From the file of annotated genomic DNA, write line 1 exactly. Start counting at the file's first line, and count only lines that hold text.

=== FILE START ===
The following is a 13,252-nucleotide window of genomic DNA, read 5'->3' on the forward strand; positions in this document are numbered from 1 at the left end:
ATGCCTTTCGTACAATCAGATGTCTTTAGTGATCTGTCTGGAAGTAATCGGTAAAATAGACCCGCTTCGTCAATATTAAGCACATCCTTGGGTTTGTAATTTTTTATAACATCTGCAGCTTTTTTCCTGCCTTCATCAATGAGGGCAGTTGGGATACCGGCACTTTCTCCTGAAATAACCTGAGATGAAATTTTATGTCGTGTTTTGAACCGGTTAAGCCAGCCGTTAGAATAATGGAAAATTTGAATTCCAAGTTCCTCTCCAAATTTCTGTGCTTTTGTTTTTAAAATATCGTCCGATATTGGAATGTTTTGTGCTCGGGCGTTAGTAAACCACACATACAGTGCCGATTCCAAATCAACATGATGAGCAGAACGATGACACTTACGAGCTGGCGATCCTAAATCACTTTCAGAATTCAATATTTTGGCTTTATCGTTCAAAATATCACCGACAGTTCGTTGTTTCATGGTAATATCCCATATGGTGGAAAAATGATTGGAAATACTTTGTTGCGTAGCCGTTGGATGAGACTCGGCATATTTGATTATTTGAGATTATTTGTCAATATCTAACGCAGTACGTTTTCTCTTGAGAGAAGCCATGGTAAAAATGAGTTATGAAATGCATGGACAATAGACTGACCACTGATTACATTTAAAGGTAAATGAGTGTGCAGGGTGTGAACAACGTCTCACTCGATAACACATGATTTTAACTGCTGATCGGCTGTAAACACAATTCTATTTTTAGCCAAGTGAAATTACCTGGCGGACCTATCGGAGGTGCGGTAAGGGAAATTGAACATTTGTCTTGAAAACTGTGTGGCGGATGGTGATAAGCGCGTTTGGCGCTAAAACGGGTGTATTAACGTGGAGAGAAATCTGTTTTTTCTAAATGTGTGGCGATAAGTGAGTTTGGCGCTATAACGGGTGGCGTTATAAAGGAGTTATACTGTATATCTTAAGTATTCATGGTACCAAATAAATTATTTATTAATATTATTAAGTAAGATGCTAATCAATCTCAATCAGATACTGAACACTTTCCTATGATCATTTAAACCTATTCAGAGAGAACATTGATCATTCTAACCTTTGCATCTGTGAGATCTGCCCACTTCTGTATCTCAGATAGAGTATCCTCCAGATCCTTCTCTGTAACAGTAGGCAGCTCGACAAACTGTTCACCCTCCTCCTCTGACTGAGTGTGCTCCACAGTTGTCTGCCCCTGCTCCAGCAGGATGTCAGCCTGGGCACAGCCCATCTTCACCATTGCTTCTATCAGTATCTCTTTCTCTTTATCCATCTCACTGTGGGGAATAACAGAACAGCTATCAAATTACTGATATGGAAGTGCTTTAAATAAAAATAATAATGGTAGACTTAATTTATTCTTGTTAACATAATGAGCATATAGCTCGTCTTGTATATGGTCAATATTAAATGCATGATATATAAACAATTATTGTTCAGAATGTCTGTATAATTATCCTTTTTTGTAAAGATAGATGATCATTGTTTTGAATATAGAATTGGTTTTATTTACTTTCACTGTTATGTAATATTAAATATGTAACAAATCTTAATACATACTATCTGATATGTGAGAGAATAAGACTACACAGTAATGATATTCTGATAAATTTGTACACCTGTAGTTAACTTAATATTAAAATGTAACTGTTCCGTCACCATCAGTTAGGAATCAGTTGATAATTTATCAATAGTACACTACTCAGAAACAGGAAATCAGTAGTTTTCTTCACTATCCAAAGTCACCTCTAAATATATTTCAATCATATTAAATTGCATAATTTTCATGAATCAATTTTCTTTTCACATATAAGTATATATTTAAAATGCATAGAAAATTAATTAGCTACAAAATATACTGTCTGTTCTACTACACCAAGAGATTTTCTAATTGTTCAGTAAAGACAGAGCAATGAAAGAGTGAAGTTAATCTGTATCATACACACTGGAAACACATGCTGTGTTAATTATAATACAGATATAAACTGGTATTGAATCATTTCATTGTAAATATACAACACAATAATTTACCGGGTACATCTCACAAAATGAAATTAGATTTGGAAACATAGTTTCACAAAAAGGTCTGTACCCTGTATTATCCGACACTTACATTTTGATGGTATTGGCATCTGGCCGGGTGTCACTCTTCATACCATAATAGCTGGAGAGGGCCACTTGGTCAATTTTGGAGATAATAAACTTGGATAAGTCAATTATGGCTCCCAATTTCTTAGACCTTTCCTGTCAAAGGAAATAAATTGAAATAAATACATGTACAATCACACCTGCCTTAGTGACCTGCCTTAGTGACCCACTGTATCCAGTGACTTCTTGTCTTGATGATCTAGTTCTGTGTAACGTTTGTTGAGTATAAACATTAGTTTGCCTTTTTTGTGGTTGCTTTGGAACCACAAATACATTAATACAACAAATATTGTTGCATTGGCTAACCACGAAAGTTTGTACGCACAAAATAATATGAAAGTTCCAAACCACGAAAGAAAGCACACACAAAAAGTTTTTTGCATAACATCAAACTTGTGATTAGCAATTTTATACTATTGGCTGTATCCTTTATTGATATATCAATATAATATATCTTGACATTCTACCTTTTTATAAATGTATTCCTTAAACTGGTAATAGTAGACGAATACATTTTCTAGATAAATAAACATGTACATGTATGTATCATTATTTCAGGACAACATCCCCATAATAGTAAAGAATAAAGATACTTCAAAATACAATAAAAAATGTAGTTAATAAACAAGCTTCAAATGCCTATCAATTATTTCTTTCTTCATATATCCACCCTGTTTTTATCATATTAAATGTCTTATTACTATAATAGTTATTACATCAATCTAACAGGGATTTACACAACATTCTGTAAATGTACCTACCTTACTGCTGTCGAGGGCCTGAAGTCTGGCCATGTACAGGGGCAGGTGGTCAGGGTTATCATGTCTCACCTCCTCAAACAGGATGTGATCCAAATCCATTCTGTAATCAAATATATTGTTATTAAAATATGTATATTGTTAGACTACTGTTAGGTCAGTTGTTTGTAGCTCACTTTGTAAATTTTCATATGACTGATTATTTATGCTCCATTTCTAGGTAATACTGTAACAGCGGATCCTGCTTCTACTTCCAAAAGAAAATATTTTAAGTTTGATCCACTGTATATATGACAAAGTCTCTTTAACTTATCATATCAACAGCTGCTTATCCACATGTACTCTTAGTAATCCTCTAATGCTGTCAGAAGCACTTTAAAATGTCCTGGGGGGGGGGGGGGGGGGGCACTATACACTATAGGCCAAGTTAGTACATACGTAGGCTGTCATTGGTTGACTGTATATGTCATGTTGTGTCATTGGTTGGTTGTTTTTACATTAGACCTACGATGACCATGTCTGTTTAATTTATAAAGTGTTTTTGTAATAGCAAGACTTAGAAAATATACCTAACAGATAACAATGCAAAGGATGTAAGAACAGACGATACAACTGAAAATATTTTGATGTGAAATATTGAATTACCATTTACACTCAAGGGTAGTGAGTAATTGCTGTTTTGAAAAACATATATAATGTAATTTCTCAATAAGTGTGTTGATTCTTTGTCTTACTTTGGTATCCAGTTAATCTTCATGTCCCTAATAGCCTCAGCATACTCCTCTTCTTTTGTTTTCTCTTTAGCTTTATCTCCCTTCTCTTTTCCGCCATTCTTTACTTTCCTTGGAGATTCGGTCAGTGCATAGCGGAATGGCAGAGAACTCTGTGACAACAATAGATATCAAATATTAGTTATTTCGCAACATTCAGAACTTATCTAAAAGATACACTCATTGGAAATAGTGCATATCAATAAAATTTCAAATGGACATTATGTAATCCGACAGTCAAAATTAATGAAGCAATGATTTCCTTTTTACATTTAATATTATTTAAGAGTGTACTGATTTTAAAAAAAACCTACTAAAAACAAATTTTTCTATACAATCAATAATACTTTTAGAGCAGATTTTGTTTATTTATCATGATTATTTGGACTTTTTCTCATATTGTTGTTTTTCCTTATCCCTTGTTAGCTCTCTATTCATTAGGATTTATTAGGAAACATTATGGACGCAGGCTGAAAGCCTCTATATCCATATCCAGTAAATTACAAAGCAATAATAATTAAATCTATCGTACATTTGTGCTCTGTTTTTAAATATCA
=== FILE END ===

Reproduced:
The following is a 13,252-nucleotide window of genomic DNA, read 5'->3' on the forward strand; positions in this document are numbered from 1 at the left end: